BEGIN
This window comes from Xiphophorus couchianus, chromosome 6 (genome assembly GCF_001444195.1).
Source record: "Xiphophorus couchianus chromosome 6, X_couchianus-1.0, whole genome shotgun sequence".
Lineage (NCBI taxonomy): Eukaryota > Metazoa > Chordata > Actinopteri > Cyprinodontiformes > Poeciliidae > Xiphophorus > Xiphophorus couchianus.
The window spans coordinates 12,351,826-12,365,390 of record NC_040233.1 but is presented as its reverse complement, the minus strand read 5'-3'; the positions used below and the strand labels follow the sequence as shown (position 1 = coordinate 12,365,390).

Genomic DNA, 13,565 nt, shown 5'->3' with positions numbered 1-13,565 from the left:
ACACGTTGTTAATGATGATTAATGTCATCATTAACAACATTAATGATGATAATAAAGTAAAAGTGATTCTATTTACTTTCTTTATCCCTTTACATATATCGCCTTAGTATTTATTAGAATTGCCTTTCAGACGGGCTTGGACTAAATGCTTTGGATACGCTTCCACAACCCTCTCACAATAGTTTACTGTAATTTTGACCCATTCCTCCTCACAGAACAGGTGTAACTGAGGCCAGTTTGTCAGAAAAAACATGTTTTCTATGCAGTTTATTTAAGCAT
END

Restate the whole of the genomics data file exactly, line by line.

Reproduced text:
This window comes from Xiphophorus couchianus, chromosome 6 (genome assembly GCF_001444195.1).
Source record: "Xiphophorus couchianus chromosome 6, X_couchianus-1.0, whole genome shotgun sequence".
Lineage (NCBI taxonomy): Eukaryota > Metazoa > Chordata > Actinopteri > Cyprinodontiformes > Poeciliidae > Xiphophorus > Xiphophorus couchianus.
The window spans coordinates 12,351,826-12,365,390 of record NC_040233.1 but is presented as its reverse complement, the minus strand read 5'-3'; the positions used below and the strand labels follow the sequence as shown (position 1 = coordinate 12,365,390).

Genomic DNA, 13,565 nt, shown 5'->3' with positions numbered 1-13,565 from the left:
ACACGTTGTTAATGATGATTAATGTCATCATTAACAACATTAATGATGATAATAAAGTAAAAGTGATTCTATTTACTTTCTTTATCCCTTTACATATATCGCCTTAGTATTTATTAGAATTGCCTTTCAGACGGGCTTGGACTAAATGCTTTGGATACGCTTCCACAACCCTCTCACAATAGTTTACTGTAATTTTGACCCATTCCTCCTCACAGAACAGGTGTAACTGAGGCCAGTTTGTCAGAAAAAACATGTTTTCTATGCAGTTTATTTAAGCAT